A poet is a nightingale, who sits in darkness and sings to cheer its own solitude with sweet sounds; his auditors are as men entranced by the melody of an unseen musican, who feel that they are moved and softened, yet know not whence or why.
Percy Busshie Shelley, A Defense of Poetry
What does the poet mean?
What the reader finds in The Ancient Mariner is one thing. What the author wishes to tell with the poem, if he wishes to tell anything at all, may be something different. It is hard to deny that Coleridge had a mission with his poetry. As he once wrote in a letter, he was convinced that truth finds its best expression in poetry. A poet with such a conviction, a pastor’s son at that, a preacher, political orator and philosopher, must mean something with his poetry. Coleridge once even claimed that The Ancient Mariner was too preachy. It had 'too much moral', he said, it forced a devotional message on the reader too strongly.
Mirror of the soul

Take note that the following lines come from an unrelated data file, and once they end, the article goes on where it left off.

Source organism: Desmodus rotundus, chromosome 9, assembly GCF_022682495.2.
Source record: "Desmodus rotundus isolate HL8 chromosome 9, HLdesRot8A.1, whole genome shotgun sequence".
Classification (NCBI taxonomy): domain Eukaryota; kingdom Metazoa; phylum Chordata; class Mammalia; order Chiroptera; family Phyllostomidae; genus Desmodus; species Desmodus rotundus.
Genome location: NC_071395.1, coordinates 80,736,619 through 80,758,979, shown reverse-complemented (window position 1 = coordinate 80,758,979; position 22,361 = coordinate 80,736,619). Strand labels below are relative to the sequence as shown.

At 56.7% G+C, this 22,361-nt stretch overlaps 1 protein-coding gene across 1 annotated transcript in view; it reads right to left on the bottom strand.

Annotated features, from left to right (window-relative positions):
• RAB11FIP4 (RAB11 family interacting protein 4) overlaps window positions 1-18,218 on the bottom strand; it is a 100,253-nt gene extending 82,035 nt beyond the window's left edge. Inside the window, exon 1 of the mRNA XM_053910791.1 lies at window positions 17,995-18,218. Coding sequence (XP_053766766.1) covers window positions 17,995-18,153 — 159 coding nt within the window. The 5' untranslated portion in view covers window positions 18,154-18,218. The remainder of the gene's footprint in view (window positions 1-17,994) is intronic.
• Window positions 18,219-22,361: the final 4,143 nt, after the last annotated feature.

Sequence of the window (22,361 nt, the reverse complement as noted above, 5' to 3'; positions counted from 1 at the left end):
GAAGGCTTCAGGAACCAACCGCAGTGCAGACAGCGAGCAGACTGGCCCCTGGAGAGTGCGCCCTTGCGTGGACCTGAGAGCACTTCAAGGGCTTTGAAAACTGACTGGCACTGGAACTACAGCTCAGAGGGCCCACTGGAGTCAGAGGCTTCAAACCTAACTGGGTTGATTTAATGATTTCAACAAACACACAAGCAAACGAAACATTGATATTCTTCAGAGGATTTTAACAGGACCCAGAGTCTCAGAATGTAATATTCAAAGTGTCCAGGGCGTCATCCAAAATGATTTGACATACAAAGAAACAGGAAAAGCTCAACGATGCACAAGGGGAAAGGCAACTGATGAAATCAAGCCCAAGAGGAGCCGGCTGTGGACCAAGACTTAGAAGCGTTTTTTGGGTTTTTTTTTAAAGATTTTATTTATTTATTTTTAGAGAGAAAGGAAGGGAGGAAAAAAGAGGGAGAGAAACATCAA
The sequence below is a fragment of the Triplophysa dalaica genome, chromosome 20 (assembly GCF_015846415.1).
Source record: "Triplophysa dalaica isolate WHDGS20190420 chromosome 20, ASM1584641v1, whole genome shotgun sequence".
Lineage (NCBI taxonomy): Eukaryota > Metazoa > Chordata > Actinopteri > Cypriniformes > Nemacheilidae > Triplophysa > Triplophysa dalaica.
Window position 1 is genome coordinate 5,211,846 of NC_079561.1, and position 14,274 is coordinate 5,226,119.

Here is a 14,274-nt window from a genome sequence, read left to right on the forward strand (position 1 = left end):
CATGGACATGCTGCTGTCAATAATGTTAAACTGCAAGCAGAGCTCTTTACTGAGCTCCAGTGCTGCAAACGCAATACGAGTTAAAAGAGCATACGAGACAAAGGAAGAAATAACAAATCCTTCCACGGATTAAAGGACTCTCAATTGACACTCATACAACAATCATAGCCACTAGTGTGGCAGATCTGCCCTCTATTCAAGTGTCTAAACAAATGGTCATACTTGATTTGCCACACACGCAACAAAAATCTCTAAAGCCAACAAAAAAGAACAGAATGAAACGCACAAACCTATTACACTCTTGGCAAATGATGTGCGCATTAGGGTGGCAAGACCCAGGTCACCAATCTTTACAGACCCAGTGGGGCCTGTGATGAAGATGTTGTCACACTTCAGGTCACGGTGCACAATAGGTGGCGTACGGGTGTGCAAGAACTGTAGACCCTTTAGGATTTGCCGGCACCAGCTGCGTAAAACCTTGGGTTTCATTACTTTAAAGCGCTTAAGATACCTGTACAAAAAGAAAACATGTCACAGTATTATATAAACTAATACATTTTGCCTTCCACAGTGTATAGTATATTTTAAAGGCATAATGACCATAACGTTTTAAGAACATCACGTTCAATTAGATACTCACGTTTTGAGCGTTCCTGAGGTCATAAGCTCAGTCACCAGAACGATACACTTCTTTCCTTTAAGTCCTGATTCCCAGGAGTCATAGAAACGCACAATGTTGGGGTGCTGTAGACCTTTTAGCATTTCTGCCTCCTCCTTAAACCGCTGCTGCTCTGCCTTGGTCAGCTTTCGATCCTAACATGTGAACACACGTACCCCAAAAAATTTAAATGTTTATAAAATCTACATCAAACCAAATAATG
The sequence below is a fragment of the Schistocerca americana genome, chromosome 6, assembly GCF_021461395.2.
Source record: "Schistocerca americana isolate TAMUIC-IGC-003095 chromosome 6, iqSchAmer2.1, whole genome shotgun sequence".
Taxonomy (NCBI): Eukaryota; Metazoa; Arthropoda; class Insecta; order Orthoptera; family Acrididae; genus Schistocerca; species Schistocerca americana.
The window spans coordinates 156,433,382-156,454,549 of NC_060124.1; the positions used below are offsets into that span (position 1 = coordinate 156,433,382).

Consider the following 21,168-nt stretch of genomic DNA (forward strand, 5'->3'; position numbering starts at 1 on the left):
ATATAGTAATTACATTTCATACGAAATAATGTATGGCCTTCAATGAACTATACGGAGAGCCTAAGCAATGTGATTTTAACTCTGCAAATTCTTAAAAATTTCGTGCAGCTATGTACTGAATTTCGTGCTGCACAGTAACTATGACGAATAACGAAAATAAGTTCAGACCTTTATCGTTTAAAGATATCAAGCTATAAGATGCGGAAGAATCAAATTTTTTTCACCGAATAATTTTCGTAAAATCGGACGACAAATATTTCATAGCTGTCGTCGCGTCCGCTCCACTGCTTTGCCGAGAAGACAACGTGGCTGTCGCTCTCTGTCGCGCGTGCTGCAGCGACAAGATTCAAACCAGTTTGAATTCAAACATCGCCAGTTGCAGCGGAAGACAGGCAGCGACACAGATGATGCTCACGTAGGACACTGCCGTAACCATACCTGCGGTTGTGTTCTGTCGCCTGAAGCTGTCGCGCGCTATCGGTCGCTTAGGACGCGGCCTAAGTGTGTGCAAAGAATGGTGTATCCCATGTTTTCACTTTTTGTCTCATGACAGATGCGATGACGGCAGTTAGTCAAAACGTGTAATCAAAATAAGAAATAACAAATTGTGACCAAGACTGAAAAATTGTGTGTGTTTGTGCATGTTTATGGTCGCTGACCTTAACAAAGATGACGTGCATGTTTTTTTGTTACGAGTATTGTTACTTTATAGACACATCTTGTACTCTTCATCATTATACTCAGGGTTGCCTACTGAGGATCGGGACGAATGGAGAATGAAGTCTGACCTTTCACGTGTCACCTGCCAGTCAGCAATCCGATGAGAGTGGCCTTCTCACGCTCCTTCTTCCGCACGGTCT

If we suspect that a poet has an intention with his poem, this does not necessarily mean that they themselves are aware of the intention of each of their lines. A poet can come up with a story as a broad sketch or symbolic treatment of a feeling or idea. But gradually images may arise – spontaneously and unintentionally – from the deep wells of their thought, that emit others and combine to lead a life of their own. The story then runs away with the poet. The spontaneous images surprise the author, who can only determine afterwards whether they represent their intentions correctly or not. Or they are faced with a riddle: they cannot rationally interpret the product of their own imagination, and only feel meaning by intuition. And there may be readers who, based on a completely different background than the poet, come to a plausible rational interpretation. Or readers who recognise their own, purely personal truths and feelings in the poem. The poet does not necessarily have to agree with all those interpretations. In that sense, poetry mirrors the reader's own soul.